This is ‘The Story of H’, by Lubomir Panayotov, and it recently won Best Storytelling in the Slideshare, ‘Tell a story in 30 slides or less’ contest. Helicobacter pylori is a bacteria that affects 50% of the population and has been shown to cause stomach ulcers. Australian scientists won the Nobel prize in 2005 for their discovery of this bacteria and it’s role in gastritis and peptic ulcer disease.
Source: Biology Online
This Wednesday afternoon we will be dissecting laboratory rats, which are specially bred for scientific purposes. This practical exercise is optional, but an excellent way to gain scientific skills of careful observation, identification of body parts and an understanding of the structure and function of the digestive system of mammals. If you plan to continue your science education at university, you will find this a valuable introduction to laboratory dissections. Make sure you read the practical instructions thoroughly, work slowly and carefully and document your progress with video or a digital camera. Remember that ‘dissection’ does not mean ‘to cut up’, it means ‘to expose to view’ – once something has been cut, it can’t be undone, so know what organ or tissue you are cutting and why.
Rat Dissection – Part 1: Exposing the Abdomen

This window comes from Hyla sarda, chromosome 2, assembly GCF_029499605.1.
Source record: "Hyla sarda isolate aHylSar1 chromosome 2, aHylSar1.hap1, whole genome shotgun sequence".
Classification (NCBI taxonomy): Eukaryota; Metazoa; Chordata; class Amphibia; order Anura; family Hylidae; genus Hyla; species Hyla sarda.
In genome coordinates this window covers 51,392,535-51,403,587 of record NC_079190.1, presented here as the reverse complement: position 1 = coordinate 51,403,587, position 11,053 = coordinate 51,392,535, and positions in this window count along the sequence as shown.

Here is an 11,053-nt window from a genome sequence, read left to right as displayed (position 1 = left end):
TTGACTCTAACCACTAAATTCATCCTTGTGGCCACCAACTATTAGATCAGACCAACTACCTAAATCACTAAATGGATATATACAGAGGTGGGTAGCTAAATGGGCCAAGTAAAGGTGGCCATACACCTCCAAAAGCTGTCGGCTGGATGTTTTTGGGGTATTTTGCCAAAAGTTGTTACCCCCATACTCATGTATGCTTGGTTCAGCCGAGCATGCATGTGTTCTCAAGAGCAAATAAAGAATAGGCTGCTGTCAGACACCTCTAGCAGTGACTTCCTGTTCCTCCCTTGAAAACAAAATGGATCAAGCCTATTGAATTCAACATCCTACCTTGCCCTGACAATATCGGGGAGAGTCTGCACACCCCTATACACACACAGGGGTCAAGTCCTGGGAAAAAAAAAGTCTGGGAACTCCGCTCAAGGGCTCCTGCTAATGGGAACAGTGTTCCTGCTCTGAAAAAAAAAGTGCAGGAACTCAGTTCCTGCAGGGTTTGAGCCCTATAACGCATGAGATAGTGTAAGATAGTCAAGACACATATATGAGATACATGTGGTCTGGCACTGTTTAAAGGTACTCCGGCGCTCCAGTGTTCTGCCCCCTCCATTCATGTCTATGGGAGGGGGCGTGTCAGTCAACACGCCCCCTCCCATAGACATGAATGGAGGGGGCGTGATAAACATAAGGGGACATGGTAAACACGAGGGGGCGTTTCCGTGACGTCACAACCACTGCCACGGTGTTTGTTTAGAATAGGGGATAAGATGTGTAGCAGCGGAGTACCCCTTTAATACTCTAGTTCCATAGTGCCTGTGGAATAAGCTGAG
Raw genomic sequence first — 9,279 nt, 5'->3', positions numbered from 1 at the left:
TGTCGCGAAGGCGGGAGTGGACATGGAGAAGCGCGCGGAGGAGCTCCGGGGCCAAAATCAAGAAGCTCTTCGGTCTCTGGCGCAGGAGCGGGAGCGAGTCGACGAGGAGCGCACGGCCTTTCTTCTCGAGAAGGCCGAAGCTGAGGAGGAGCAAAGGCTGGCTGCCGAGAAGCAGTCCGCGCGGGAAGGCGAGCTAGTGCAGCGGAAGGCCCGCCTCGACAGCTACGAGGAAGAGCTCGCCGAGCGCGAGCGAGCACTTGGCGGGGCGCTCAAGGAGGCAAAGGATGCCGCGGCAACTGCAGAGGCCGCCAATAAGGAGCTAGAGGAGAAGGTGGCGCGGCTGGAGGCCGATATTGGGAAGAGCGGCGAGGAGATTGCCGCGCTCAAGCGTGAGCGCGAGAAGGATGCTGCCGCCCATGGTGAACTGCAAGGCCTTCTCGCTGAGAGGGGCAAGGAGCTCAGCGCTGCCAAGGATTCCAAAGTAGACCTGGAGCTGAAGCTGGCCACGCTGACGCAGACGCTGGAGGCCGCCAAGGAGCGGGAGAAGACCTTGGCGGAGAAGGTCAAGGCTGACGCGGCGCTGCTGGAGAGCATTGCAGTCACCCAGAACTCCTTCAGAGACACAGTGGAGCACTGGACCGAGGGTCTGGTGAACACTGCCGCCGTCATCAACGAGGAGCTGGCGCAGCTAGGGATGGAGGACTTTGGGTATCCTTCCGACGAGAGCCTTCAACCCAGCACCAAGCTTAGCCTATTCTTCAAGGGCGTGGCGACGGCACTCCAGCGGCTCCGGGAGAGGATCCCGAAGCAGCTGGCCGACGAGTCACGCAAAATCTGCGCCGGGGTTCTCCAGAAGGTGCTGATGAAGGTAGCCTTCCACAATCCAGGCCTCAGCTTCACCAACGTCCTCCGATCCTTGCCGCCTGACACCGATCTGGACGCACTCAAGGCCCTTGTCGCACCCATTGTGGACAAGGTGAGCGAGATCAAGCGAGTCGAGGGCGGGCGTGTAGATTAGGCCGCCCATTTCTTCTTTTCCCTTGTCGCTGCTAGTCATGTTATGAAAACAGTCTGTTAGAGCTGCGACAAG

Rat Dissection – Part 2: The Digestive System (Warning – graphic images)
Rat Dissection – Part 3: Identifying the organs of digestion.
What did you learn about dissection and the digestive system of a mammal? Compared to the length of the rat, how long was it’s alimentary canal? What was the difference in the wall of the stomach and the small intestine? What did you notice about the contents of the alimentary canal as they moved towards the rectum? What surprised you most about the inside of a rat?
Procedure for rat dissection.
Classification of the rat and glossary of terms (dorsal, ventral, thoracic etc.)
Check out Miss Baker’s Biology Blog, “Extreme Biology” for a video of a dogfish shark dissection.
Swedish scientists have used radioactive carbon-14 to show that between 0.5 and 1.0% of heart cells regenerate each year, depending on age. Read more here.
We were talking about bees in class during the last week of term – I happened upon this interesting article from the Scientific American – “Plan Bee: As Honeybees Die Out, Will Other Species Take Their Place?”
I’ve also added a few more resources to the Free Stuff! column on the RHS – Check out “Biology Q and A” for over 1800 questions and answers about Biology.
No, it’s not a stawberry cocktail! Did you know that you can extract DNA using simple kitchen equipment and readily available materials? The CSIRO has some great biology experiments, including this one to extract DNA from onions. You could also use kiwi fruit, dried peas, banana, liver or strawberries.
You can see the fine, white strands of DNA on the toothpick. During mitosis, these strands condense and become more visible in the cell (especially when a stain is used like in the image below). The amount of chromatin (DNA or nuclear material) varies between species.